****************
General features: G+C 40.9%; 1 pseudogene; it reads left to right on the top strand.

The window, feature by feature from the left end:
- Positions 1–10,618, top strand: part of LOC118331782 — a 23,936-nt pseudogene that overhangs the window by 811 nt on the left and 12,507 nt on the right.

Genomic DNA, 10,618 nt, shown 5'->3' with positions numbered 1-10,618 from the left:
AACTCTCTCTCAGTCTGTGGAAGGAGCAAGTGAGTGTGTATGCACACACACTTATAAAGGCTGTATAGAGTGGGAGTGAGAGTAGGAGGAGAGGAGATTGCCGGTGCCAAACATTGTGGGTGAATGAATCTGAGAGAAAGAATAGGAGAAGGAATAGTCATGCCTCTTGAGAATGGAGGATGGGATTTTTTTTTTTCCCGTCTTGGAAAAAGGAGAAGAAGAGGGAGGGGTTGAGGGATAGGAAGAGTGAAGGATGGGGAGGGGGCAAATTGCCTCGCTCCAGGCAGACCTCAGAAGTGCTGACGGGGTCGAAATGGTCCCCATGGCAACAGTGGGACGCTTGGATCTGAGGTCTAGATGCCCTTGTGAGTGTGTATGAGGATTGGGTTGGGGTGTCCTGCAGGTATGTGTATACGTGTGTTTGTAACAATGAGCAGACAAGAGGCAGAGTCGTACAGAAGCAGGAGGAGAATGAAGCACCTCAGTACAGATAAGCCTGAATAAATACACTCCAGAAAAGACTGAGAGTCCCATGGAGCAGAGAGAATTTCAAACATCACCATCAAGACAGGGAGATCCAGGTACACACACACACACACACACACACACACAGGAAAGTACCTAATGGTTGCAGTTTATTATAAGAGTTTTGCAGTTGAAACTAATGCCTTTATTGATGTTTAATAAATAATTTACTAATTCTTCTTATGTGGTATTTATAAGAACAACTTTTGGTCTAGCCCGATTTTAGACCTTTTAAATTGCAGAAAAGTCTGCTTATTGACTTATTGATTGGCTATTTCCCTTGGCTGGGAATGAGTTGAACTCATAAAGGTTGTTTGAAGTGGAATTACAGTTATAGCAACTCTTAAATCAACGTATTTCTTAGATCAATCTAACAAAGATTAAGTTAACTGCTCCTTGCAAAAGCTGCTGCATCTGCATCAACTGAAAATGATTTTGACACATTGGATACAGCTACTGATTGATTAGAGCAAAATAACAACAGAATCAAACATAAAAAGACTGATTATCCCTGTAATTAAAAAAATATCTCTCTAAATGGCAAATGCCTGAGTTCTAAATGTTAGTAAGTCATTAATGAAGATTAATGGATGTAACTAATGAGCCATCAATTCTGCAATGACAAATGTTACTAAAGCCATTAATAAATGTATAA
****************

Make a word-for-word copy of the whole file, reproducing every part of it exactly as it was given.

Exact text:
General features: G+C 40.9%; 1 pseudogene; it reads left to right on the top strand.

The window, feature by feature from the left end:
- Positions 1–10,618, top strand: part of LOC118331782 — a 23,936-nt pseudogene that overhangs the window by 811 nt on the left and 12,507 nt on the right.

Genomic DNA, 10,618 nt, shown 5'->3' with positions numbered 1-10,618 from the left:
AACTCTCTCTCAGTCTGTGGAAGGAGCAAGTGAGTGTGTATGCACACACACTTATAAAGGCTGTATAGAGTGGGAGTGAGAGTAGGAGGAGAGGAGATTGCCGGTGCCAAACATTGTGGGTGAATGAATCTGAGAGAAAGAATAGGAGAAGGAATAGTCATGCCTCTTGAGAATGGAGGATGGGATTTTTTTTTTTCCCGTCTTGGAAAAAGGAGAAGAAGAGGGAGGGGTTGAGGGATAGGAAGAGTGAAGGATGGGGAGGGGGCAAATTGCCTCGCTCCAGGCAGACCTCAGAAGTGCTGACGGGGTCGAAATGGTCCCCATGGCAACAGTGGGACGCTTGGATCTGAGGTCTAGATGCCCTTGTGAGTGTGTATGAGGATTGGGTTGGGGTGTCCTGCAGGTATGTGTATACGTGTGTTTGTAACAATGAGCAGACAAGAGGCAGAGTCGTACAGAAGCAGGAGGAGAATGAAGCACCTCAGTACAGATAAGCCTGAATAAATACACTCCAGAAAAGACTGAGAGTCCCATGGAGCAGAGAGAATTTCAAACATCACCATCAAGACAGGGAGATCCAGGTACACACACACACACACACACACACACACAGGAAAGTACCTAATGGTTGCAGTTTATTATAAGAGTTTTGCAGTTGAAACTAATGCCTTTATTGATGTTTAATAAATAATTTACTAATTCTTCTTATGTGGTATTTATAAGAACAACTTTTGGTCTAGCCCGATTTTAGACCTTTTAAATTGCAGAAAAGTCTGCTTATTGACTTATTGATTGGCTATTTCCCTTGGCTGGGAATGAGTTGAACTCATAAAGGTTGTTTGAAGTGGAATTACAGTTATAGCAACTCTTAAATCAACGTATTTCTTAGATCAATCTAACAAAGATTAAGTTAACTGCTCCTTGCAAAAGCTGCTGCATCTGCATCAACTGAAAATGATTTTGACACATTGGATACAGCTACTGATTGATTAGAGCAAAATAACAACAGAATCAAACATAAAAAGACTGATTATCCCTGTAATTAAAAAAATATCTCTCTAAATGGCAAATGCCTGAGTTCTAAATGTTAGTAAGTCATTAATGAAGATTAATGGATGTAACTAATGAGCCATCAATTCTGCAATGACAAATGTTACTAAAGCCATTAATAAATGTATAA